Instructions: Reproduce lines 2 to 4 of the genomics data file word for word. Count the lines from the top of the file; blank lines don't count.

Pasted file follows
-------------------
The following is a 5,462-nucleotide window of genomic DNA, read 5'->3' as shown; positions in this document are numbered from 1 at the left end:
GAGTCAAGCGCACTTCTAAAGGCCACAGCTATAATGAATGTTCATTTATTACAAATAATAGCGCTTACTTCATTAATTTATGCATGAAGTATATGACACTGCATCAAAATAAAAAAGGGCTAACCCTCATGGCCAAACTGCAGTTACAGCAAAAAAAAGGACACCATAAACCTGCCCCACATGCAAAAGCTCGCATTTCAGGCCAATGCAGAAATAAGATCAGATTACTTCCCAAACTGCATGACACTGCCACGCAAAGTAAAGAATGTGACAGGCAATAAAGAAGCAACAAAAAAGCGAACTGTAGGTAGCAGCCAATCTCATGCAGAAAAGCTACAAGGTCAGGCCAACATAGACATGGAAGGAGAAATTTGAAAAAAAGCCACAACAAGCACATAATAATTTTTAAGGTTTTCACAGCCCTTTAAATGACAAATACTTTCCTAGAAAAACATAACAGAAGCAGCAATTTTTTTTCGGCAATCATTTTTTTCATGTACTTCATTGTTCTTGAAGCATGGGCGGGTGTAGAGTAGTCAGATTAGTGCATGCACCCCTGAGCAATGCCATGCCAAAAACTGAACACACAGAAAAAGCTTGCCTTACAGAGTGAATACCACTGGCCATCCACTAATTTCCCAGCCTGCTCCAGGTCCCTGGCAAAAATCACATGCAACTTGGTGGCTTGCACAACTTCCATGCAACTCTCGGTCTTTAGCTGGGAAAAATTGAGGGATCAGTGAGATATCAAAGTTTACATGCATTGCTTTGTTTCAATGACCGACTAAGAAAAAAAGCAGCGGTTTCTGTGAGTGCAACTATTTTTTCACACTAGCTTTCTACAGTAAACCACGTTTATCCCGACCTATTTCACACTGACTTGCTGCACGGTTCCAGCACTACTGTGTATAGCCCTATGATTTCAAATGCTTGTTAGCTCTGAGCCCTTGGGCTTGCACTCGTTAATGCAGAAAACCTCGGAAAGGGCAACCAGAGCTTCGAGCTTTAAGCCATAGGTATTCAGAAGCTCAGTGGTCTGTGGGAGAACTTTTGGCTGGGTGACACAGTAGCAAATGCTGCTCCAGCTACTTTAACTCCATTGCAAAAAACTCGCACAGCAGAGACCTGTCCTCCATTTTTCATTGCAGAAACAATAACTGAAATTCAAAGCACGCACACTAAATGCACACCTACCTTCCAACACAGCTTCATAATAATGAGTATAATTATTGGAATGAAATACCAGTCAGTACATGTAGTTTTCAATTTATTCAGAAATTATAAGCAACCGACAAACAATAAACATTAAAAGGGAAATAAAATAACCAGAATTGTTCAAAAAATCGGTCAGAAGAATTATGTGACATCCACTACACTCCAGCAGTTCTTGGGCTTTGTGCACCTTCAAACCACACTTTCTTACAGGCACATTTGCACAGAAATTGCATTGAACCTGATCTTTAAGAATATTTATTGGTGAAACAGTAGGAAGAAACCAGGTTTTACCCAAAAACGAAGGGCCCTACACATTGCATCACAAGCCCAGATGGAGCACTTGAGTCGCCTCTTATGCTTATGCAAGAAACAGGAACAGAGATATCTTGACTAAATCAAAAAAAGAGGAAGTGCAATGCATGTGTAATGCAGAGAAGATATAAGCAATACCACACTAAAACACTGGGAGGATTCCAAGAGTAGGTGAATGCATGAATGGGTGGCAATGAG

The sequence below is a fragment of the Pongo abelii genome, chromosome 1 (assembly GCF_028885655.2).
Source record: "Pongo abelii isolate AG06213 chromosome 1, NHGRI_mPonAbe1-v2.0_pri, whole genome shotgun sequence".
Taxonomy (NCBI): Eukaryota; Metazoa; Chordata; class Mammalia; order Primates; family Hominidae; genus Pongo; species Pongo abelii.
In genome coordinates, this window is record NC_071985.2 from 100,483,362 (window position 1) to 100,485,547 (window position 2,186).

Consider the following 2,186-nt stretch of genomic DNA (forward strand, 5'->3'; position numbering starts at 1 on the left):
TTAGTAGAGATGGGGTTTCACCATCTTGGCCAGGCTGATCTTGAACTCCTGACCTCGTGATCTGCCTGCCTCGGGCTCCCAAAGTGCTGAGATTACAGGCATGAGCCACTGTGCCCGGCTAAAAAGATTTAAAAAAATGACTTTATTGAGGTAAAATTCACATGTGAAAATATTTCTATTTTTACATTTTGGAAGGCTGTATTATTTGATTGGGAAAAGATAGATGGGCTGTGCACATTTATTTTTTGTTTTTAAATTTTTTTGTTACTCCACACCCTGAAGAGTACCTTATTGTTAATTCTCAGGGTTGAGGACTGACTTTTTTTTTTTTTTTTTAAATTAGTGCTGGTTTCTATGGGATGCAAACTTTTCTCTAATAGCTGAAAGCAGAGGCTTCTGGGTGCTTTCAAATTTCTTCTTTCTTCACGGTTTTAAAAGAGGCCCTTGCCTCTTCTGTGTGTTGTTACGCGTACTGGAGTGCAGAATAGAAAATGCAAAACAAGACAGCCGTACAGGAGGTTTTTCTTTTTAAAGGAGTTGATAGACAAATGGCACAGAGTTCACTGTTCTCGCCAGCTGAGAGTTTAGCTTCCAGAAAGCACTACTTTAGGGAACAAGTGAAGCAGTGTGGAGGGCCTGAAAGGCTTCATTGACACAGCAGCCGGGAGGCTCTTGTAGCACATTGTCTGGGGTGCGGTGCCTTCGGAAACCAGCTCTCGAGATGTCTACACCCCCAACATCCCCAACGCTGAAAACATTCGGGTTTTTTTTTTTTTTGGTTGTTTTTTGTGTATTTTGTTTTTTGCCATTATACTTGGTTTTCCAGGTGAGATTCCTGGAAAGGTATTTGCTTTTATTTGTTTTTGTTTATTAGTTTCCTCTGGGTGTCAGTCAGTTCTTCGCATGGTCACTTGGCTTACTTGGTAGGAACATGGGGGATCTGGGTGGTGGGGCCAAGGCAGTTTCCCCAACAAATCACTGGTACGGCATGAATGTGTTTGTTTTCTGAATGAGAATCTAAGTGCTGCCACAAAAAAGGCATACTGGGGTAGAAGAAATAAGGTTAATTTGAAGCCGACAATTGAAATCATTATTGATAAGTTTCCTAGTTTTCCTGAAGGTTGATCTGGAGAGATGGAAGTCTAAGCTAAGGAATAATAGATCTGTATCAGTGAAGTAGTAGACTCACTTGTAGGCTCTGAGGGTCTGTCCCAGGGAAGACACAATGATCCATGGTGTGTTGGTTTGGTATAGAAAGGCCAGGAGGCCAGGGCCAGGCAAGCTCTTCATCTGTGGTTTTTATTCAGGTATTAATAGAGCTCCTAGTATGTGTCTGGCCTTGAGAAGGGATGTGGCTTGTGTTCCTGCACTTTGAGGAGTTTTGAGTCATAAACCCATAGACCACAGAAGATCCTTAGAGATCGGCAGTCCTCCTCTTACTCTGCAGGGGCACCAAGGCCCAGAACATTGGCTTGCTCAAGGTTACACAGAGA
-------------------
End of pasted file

GAGTCAAGCGCACTTCTAAAGGCCACAGCTATAATGAATGTTCATTTATTACAAATAATAGCGCTTACTTCATTAATTTATGCATGAAGTATATGACACTGCATCAAAATAAAAAAGGGCTAACCCTCATGGCCAAACTGCAGTTACAGCAAAAAAAAGGACACCATAAACCTGCCCCACATGCAAAAGCTCGCATTTCAGGCCAATGCAGAAATAAGATCAGATTACTTCCCAAACTGCATGACACTGCCACGCAAAGTAAAGAATGTGACAGGCAATAAAGAAGCAACAAAAAAGCGAACTGTAGGTAGCAGCCAATCTCATGCAGAAAAGCTACAAGGTCAGGCCAACATAGACATGGAAGGAGAAATTTGAAAAAAAGCCACAACAAGCACATAATAATTTTTAAGGTTTTCACAGCCCTTTAAATGACAAATACTTTCCTAGAAAAACATAACAGAAGCAGCAATTTTTTTTCGGCAATCATTTTTTTCATGTACTTCATTGTTCTTGAAGCATGGGCGGGTGTAGAGTAGTCAGATTAGTGCATGCACCCCTGAGCAATGCCATGCCAAAAACTGAACACACAGAAAAAGCTTGCCTTACAGAGTGAATACCACTGGCCATCCACTAATTTCCCAGCCTGCTCCAGGTCCCTGGCAAAAATCACATGCAACTTGGTGGCTTGCACAACTTCCATGCAACTCTCGGTCTTTAGCTGGGAAAAATTGAGGGATCAGTGAGATATCAAAGTTTACATGCATTGCTTTGTTTCAATGACCGACTAAGAAAAAAAGCAGCGGTTTCTGTGAGTGCAACTATTTTTTCACACTAGCTTTCTACAGTAAACCACGTTTATCCCGACCTATTTCACACTGACTTGCTGCACGGTTCCAGCACTACTGTGTATAGCCCTATGATTTCAAATGCTTGTTAGCTCTGAGCCCTTGGGCTTGCACTCGTTAATGCAGAAAACCTCGGAAAGGGCAACCAGAGCTTCGAGCTTTAAGCCATAGGTATTCAGAAGCTCAGTGGTCTGTGGGAGAACTTTTGGCTGGGTGACACAGTAGCAAATGCTGCTCCAGCTACTTTAACTCCATTGCAAAAAACTCGCACAGCAGAGACCTGTCCTCCATTTTTCATTGCAGAAACAATAACTGAAATTCAAAGCACGCACACTAAATGCACACCTACCTTCCAACACAGCTTCATAATAATGAGTATAATTATTGGAATGAAATACCAGTCAGTACATGTAGTTTTCAATTTATTCAGAAATTATAAGCAACCGACAAACAATAAACATTAAAAGGGAAATAAAATAACCAGAATTGTTCAAAAAATCGGTCAGAAGAATTATGTGACATCCACTACACTCCAGCAGTTCTTGGGCTTTGTGCACCTTCAAACCACACTTTCTTACAGGCACATTTGCACAGAAATTGCATTGAACCTGATCTTTAAGAATATTTATTGGTGAAACAGTAGGAAGAAACCAGGTTTTACCCAAAAACGAAGGGCCCTACACATTGCATCACAAGCCCAGATGGAGCACTTGAGTCGCCTCTTATGCTTATGCAAGAAACAGGAACAGAGATATCTTGACTAAATCAAAAAAAGAGGAAGTGCAATGCATGTGTAATGCAGAGAAGATATAAGCAATACCACACTAAAACACTGGGAGGATTCCAAGAGTAGGTGAATGCATGAATGGGTGGCAATGAG

The sequence below is a fragment of the Pongo abelii genome, chromosome 1 (assembly GCF_028885655.2).
Source record: "Pongo abelii isolate AG06213 chromosome 1, NHGRI_mPonAbe1-v2.0_pri, whole genome shotgun sequence".